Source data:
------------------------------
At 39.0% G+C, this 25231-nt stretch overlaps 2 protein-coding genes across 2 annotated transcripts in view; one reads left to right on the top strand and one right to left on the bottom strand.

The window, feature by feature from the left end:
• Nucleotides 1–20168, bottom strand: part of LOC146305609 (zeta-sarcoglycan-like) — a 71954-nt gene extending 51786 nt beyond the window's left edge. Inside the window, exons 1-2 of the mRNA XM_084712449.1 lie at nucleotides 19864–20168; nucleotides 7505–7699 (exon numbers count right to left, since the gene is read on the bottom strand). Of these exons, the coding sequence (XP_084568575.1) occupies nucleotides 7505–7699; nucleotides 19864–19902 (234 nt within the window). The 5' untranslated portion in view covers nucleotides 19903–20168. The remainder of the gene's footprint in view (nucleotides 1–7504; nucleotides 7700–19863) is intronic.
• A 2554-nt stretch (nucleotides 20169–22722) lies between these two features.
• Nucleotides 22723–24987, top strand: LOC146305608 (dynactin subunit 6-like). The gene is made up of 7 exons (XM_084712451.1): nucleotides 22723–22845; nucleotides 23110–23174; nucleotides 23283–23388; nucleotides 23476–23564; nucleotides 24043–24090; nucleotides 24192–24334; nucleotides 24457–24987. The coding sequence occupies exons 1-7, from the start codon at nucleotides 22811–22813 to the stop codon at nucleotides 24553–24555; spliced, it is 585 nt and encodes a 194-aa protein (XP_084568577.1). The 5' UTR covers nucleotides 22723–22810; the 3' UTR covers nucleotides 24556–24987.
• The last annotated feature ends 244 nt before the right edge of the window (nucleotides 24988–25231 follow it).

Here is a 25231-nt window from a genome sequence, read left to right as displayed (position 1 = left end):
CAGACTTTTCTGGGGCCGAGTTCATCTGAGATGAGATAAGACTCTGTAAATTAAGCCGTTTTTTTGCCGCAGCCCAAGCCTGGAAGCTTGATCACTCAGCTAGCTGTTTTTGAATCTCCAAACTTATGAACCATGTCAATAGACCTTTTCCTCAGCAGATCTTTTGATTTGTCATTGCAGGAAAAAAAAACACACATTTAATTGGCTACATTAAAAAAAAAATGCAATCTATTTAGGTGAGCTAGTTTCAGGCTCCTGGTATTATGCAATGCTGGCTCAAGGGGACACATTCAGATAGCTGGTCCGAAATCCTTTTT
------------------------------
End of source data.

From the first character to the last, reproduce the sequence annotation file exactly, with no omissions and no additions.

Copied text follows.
At 39.0% G+C, this 25231-nt stretch overlaps 2 protein-coding genes across 2 annotated transcripts in view; one reads left to right on the top strand and one right to left on the bottom strand.

The window, feature by feature from the left end:
• Nucleotides 1–20168, bottom strand: part of LOC146305609 (zeta-sarcoglycan-like) — a 71954-nt gene extending 51786 nt beyond the window's left edge. Inside the window, exons 1-2 of the mRNA XM_084712449.1 lie at nucleotides 19864–20168; nucleotides 7505–7699 (exon numbers count right to left, since the gene is read on the bottom strand). Of these exons, the coding sequence (XP_084568575.1) occupies nucleotides 7505–7699; nucleotides 19864–19902 (234 nt within the window). The 5' untranslated portion in view covers nucleotides 19903–20168. The remainder of the gene's footprint in view (nucleotides 1–7504; nucleotides 7700–19863) is intronic.
• A 2554-nt stretch (nucleotides 20169–22722) lies between these two features.
• Nucleotides 22723–24987, top strand: LOC146305608 (dynactin subunit 6-like). The gene is made up of 7 exons (XM_084712451.1): nucleotides 22723–22845; nucleotides 23110–23174; nucleotides 23283–23388; nucleotides 23476–23564; nucleotides 24043–24090; nucleotides 24192–24334; nucleotides 24457–24987. The coding sequence occupies exons 1-7, from the start codon at nucleotides 22811–22813 to the stop codon at nucleotides 24553–24555; spliced, it is 585 nt and encodes a 194-aa protein (XP_084568577.1). The 5' UTR covers nucleotides 22723–22810; the 3' UTR covers nucleotides 24556–24987.
• The last annotated feature ends 244 nt before the right edge of the window (nucleotides 24988–25231 follow it).

Here is a 25231-nt window from a genome sequence, read left to right as displayed (position 1 = left end):
CAGACTTTTCTGGGGCCGAGTTCATCTGAGATGAGATAAGACTCTGTAAATTAAGCCGTTTTTTTGCCGCAGCCCAAGCCTGGAAGCTTGATCACTCAGCTAGCTGTTTTTGAATCTCCAAACTTATGAACCATGTCAATAGACCTTTTCCTCAGCAGATCTTTTGATTTGTCATTGCAGGAAAAAAAAACACACATTTAATTGGCTACATTAAAAAAAAAATGCAATCTATTTAGGTGAGCTAGTTTCAGGCTCCTGGTATTATGCAATGCTGGCTCAAGGGGACACATTCAGATAGCTGGTCCGAAATCCTTTTT